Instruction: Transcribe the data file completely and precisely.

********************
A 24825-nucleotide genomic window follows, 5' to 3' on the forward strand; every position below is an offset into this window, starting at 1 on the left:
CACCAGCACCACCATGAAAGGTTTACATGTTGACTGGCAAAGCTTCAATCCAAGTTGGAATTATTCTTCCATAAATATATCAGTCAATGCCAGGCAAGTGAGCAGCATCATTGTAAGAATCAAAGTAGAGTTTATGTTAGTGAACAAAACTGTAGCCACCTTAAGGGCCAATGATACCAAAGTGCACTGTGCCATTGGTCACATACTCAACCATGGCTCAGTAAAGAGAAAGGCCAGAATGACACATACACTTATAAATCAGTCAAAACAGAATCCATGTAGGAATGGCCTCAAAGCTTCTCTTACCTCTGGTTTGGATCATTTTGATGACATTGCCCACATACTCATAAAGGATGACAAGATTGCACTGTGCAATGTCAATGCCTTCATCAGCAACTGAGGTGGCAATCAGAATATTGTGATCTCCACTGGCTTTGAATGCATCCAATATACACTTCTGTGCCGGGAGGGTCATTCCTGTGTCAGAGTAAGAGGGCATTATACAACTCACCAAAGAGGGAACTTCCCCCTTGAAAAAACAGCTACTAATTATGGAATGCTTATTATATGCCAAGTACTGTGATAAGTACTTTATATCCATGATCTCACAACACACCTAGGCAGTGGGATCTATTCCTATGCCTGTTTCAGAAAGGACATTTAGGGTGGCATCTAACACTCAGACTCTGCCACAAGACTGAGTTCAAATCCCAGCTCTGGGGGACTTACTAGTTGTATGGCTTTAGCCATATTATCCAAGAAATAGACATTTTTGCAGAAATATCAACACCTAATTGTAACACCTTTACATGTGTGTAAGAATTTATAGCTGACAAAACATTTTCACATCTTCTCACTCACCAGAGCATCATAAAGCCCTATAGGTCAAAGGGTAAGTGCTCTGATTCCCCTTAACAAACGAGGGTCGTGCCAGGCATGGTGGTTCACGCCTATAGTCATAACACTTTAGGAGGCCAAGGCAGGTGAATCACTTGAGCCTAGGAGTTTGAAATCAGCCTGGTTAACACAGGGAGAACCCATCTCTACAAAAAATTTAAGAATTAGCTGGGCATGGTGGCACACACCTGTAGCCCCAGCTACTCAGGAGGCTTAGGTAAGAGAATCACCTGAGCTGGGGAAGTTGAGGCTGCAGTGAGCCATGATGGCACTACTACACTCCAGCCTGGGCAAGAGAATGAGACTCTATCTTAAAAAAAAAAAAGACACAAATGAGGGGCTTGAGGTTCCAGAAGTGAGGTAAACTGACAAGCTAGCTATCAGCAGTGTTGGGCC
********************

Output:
A 24825-nucleotide genomic window follows, 5' to 3' on the forward strand; every position below is an offset into this window, starting at 1 on the left:
CACCAGCACCACCATGAAAGGTTTACATGTTGACTGGCAAAGCTTCAATCCAAGTTGGAATTATTCTTCCATAAATATATCAGTCAATGCCAGGCAAGTGAGCAGCATCATTGTAAGAATCAAAGTAGAGTTTATGTTAGTGAACAAAACTGTAGCCACCTTAAGGGCCAATGATACCAAAGTGCACTGTGCCATTGGTCACATACTCAACCATGGCTCAGTAAAGAGAAAGGCCAGAATGACACATACACTTATAAATCAGTCAAAACAGAATCCATGTAGGAATGGCCTCAAAGCTTCTCTTACCTCTGGTTTGGATCATTTTGATGACATTGCCCACATACTCATAAAGGATGACAAGATTGCACTGTGCAATGTCAATGCCTTCATCAGCAACTGAGGTGGCAATCAGAATATTGTGATCTCCACTGGCTTTGAATGCATCCAATATACACTTCTGTGCCGGGAGGGTCATTCCTGTGTCAGAGTAAGAGGGCATTATACAACTCACCAAAGAGGGAACTTCCCCCTTGAAAAAACAGCTACTAATTATGGAATGCTTATTATATGCCAAGTACTGTGATAAGTACTTTATATCCATGATCTCACAACACACCTAGGCAGTGGGATCTATTCCTATGCCTGTTTCAGAAAGGACATTTAGGGTGGCATCTAACACTCAGACTCTGCCACAAGACTGAGTTCAAATCCCAGCTCTGGGGGACTTACTAGTTGTATGGCTTTAGCCATATTATCCAAGAAATAGACATTTTTGCAGAAATATCAACACCTAATTGTAACACCTTTACATGTGTGTAAGAATTTATAGCTGACAAAACATTTTCACATCTTCTCACTCACCAGAGCATCATAAAGCCCTATAGGTCAAAGGGTAAGTGCTCTGATTCCCCTTAACAAACGAGGGTCGTGCCAGGCATGGTGGTTCACGCCTATAGTCATAACACTTTAGGAGGCCAAGGCAGGTGAATCACTTGAGCCTAGGAGTTTGAAATCAGCCTGGTTAACACAGGGAGAACCCATCTCTACAAAAAATTTAAGAATTAGCTGGGCATGGTGGCACACACCTGTAGCCCCAGCTACTCAGGAGGCTTAGGTAAGAGAATCACCTGAGCTGGGGAAGTTGAGGCTGCAGTGAGCCATGATGGCACTACTACACTCCAGCCTGGGCAAGAGAATGAGACTCTATCTTAAAAAAAAAAAAGACACAAATGAGGGGCTTGAGGTTCCAGAAGTGAGGTAAACTGACAAGCTAGCTATCAGCAGTGTTGGGCC